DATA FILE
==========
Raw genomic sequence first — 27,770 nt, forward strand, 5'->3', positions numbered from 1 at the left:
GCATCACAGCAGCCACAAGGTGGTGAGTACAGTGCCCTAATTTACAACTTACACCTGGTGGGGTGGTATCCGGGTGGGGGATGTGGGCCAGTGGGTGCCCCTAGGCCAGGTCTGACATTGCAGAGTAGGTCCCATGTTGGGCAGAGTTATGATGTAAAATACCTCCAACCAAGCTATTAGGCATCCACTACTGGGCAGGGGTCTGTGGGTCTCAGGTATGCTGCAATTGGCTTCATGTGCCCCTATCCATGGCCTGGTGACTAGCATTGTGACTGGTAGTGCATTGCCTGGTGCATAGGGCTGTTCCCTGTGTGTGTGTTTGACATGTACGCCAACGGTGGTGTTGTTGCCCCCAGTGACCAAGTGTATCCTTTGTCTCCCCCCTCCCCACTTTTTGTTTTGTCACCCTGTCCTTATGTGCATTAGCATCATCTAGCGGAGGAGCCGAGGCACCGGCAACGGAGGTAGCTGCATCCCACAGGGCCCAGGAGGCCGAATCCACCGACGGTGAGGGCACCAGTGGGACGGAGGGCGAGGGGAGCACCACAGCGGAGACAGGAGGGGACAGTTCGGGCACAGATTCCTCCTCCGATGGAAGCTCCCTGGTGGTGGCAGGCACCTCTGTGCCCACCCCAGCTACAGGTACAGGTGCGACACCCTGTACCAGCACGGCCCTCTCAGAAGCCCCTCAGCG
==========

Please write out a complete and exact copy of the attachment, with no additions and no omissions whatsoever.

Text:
Raw genomic sequence first — 27,770 nt, forward strand, 5'->3', positions numbered from 1 at the left:
GCATCACAGCAGCCACAAGGTGGTGAGTACAGTGCCCTAATTTACAACTTACACCTGGTGGGGTGGTATCCGGGTGGGGGATGTGGGCCAGTGGGTGCCCCTAGGCCAGGTCTGACATTGCAGAGTAGGTCCCATGTTGGGCAGAGTTATGATGTAAAATACCTCCAACCAAGCTATTAGGCATCCACTACTGGGCAGGGGTCTGTGGGTCTCAGGTATGCTGCAATTGGCTTCATGTGCCCCTATCCATGGCCTGGTGACTAGCATTGTGACTGGTAGTGCATTGCCTGGTGCATAGGGCTGTTCCCTGTGTGTGTGTTTGACATGTACGCCAACGGTGGTGTTGTTGCCCCCAGTGACCAAGTGTATCCTTTGTCTCCCCCCTCCCCACTTTTTGTTTTGTCACCCTGTCCTTATGTGCATTAGCATCATCTAGCGGAGGAGCCGAGGCACCGGCAACGGAGGTAGCTGCATCCCACAGGGCCCAGGAGGCCGAATCCACCGACGGTGAGGGCACCAGTGGGACGGAGGGCGAGGGGAGCACCACAGCGGAGACAGGAGGGGACAGTTCGGGCACAGATTCCTCCTCCGATGGAAGCTCCCTGGTGGTGGCAGGCACCTCTGTGCCCACCCCAGCTACAGGTACAGGTGCGACACCCTGTACCAGCACGGCCCTCTCAGAAGCCCCTCAGCG